Our series with EarthFix on portable classrooms called Inside the Box is featured on CBC’s Early’s Edition. Take a listen as Executive Director Robert McClure chats with host Rick Cluff and tells about the major health concerns associated with aging portables like air quality and the impact it has on learning outcomes.
Take a listen to Ashley Ahearn’s reporting as she first tells about the problems associated with aging portables and then how some schools in the Pacific Northwest are turning to new and better models.
Third-grade teacher Nancy Avery helps her class during reading time. Avery taught in a portable classroom for 27 years. This is her first year inside a brick-and-mortar building at Jefferson Elementary in Spokane, Washington. Photo: Courtney Flatt/EarthFix
SPOKANE, Wash. — Teachers at Spokane’s Jefferson Elementary don’t have to look far to know what they left behind.
The school’s old portable classrooms sit just a block away from their brand new building. It was in those portables where for nearly 30 years, Nancy Avery made the choice between fresh air and listening to her students, when she’d routinely switch off the noisy ventilation system that drowned out their voices.
It was in the school’s 14 portables where students and teachers were sick far too often, she said. Several teachers contracted skin reactions, she said, that have dissipated since the move to the new building.
No longer does Avery worry about water leaks and ceiling stains. No more will the hot, stuffy box lull her students during standardized testing.
But most of all, there’s no more smell. That’s what she and the others notice most.
“Those portable classrooms don’t have a masonry foundation at all, so you just have dirt underneath — so it smells a lot better in this new building,” Jefferson Elementary Principal Mary-Dean Wooley said. “That moldy, earthy smell is absent completely.”
In September, Jefferson Elementary’s new $25-million campus eliminated the need for portables. Built with enough space to accommodate future enrollment growth, Wooley said the school shouldn’t need them any time soon.
Workers at Blazer Industries push a half-built portable classroom out the door of the modular building manufacturing plant in Aumsville, Oregon. Photo: Cassandra Profita/EarthFix
AUMSVILLE, Ore. – After affixing the roof to the walls, five workers push a half-built classroom out the door of the Blazer Industries manufacturing plant. Clearly, this is a portable classroom.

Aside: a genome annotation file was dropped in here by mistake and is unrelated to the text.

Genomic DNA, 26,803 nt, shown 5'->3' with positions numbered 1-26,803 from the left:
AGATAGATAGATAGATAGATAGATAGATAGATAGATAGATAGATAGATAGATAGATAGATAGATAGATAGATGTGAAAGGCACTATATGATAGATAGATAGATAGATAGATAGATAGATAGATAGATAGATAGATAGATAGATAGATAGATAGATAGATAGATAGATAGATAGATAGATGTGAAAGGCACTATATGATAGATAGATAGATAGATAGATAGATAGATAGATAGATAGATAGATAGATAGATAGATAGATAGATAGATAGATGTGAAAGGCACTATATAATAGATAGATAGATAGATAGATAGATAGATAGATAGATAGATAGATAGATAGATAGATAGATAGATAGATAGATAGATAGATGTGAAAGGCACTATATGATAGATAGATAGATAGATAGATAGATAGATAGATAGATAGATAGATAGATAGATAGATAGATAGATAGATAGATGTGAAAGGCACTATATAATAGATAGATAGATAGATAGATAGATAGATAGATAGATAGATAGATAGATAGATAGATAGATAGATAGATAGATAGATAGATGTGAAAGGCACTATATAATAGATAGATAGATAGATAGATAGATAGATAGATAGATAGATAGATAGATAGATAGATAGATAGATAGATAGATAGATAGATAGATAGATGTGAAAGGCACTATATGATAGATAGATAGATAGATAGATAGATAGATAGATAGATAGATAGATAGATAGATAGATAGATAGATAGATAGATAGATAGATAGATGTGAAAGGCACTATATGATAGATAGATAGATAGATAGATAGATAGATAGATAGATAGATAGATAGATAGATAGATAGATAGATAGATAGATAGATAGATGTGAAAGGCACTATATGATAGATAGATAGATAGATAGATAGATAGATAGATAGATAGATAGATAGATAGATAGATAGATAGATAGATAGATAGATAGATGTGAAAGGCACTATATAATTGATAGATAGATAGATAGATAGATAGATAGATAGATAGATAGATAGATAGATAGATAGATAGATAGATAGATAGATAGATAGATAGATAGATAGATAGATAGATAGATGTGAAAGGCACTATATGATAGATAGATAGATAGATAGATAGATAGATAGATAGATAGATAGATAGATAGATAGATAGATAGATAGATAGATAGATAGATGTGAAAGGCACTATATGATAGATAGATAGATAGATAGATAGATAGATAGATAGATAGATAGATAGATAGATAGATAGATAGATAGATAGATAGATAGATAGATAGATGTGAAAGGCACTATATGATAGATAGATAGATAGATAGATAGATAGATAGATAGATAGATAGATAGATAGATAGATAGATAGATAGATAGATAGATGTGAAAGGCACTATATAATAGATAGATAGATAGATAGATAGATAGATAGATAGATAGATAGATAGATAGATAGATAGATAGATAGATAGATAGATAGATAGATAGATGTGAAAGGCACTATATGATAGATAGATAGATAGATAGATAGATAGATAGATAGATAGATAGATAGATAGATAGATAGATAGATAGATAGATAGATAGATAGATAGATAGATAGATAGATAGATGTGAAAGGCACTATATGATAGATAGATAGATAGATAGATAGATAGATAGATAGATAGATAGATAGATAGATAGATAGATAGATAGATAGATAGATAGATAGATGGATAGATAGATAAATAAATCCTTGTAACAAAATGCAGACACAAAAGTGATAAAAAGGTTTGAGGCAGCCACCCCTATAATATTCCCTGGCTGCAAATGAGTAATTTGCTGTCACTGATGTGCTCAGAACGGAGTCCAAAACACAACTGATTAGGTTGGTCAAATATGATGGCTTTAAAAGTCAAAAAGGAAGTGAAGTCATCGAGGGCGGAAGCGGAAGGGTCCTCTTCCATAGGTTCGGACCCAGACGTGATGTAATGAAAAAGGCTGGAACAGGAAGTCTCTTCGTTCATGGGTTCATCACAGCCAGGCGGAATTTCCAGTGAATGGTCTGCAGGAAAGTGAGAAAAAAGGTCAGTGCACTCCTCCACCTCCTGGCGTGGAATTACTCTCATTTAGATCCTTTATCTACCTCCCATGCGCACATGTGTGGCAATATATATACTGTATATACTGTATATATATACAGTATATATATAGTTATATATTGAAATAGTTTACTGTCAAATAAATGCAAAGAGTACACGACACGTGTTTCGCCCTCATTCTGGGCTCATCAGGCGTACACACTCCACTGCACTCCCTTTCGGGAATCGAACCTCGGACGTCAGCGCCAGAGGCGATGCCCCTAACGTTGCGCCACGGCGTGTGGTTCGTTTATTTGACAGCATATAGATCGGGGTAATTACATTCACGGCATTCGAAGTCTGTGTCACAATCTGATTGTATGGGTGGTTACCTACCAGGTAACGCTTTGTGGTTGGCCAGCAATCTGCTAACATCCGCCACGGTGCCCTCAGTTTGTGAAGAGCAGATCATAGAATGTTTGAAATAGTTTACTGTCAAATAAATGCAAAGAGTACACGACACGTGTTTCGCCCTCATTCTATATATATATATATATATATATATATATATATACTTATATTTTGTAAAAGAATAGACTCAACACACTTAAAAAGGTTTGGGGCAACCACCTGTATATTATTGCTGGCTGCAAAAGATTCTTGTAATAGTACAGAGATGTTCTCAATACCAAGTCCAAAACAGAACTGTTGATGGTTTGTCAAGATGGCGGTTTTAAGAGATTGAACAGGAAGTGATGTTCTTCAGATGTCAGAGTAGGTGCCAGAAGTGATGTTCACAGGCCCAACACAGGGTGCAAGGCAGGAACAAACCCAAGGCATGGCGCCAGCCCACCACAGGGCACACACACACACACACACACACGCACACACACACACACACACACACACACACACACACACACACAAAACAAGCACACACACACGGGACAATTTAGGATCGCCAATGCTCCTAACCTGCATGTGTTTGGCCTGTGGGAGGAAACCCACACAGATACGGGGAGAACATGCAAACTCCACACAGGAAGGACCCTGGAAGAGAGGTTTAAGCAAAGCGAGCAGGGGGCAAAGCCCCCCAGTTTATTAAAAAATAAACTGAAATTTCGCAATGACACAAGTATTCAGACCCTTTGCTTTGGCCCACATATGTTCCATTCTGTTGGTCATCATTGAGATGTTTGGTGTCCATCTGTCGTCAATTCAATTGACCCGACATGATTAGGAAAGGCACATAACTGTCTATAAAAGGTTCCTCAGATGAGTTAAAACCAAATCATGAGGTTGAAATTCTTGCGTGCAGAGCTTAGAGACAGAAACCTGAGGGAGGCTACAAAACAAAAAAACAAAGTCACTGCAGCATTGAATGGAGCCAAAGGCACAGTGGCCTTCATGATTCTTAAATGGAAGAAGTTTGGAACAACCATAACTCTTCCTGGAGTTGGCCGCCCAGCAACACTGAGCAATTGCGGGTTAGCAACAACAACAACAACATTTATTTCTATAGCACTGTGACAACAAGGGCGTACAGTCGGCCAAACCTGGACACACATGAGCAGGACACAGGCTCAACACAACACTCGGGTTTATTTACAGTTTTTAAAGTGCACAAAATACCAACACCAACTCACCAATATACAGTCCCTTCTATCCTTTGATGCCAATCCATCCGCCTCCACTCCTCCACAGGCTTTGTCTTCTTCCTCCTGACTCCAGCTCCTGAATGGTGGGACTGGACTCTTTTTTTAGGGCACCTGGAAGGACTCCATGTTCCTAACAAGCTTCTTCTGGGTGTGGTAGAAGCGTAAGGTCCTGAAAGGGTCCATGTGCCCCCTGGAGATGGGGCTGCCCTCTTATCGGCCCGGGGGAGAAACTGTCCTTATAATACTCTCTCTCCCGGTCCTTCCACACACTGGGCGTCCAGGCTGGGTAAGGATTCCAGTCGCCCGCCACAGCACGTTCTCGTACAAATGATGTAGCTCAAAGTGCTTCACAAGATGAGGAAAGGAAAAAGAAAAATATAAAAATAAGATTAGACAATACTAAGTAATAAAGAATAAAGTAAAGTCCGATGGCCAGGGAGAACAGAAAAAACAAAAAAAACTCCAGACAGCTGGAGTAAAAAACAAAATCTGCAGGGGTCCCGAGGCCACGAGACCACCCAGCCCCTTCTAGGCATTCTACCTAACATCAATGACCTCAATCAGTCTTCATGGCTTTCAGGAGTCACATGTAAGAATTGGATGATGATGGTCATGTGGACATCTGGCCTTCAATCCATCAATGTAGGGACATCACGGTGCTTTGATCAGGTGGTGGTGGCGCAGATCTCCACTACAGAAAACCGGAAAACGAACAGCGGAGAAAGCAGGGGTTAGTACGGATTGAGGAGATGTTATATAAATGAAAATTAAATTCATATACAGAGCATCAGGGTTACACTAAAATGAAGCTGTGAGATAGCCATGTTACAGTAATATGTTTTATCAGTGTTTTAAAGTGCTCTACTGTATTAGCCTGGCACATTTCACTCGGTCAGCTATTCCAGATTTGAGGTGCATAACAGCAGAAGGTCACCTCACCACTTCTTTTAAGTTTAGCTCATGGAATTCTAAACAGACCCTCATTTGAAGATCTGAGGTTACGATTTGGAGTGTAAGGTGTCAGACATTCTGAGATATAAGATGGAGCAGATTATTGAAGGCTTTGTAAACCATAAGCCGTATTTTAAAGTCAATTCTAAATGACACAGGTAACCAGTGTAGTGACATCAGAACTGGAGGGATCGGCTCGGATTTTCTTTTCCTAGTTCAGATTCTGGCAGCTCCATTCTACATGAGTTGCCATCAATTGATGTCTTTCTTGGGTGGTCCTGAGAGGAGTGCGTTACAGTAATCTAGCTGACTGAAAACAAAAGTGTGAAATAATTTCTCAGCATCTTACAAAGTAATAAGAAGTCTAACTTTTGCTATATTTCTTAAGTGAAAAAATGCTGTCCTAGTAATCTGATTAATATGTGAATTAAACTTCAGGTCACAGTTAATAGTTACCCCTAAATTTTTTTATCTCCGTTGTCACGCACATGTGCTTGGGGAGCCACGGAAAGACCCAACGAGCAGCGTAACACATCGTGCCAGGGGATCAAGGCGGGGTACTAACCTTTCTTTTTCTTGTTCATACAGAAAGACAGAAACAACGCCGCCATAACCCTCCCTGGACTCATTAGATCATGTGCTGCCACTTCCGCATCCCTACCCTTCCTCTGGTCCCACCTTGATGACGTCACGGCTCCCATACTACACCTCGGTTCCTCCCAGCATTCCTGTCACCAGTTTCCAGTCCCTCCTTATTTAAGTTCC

It’s one of about 130 portables Blazer has been contracted to build this year. Most will go to overcrowded schools in Washington state, and most will be built in four to seven days. Inside this warehouse, the company has built entire schools, churches, hospitals and high-end homes — one truckable piece at a time.
Blazer’s customers can choose what kind of buildings they want. They can order upgraded heating and ventilation systems and non-toxic building materials to improve the indoor air quality and reduce health risks, company engineer Rock Shetler said. But those options cost a lot more.
“The biggest thing with classrooms is really the budget of the school districts,” he said. “When the budget only allows the cheapest materials and the cheapest products, that’s really what it comes down to.”
The state of Washington says the cheapest materials aren’t good enough for new schools. It requires new school buildings to meet a long list of environmental conditions to qualify for state construction funds under the Sustainable School Protocol.
“Merely complying with minimum codes during design and installation will not ensure good indoor air quality,” the state says in the protocol.
But those rules don’t apply to portable classrooms. For portables, Washington offers recommendations, not requirements.
Produced, written, narrated and edited by Katie Campbell Reported by Katie Campbell, Ashley Ahearn and Tony Schick Photography by Katie Campbell and Aileen Imperial Graphic by Nicole Fischer and Danika Sandoz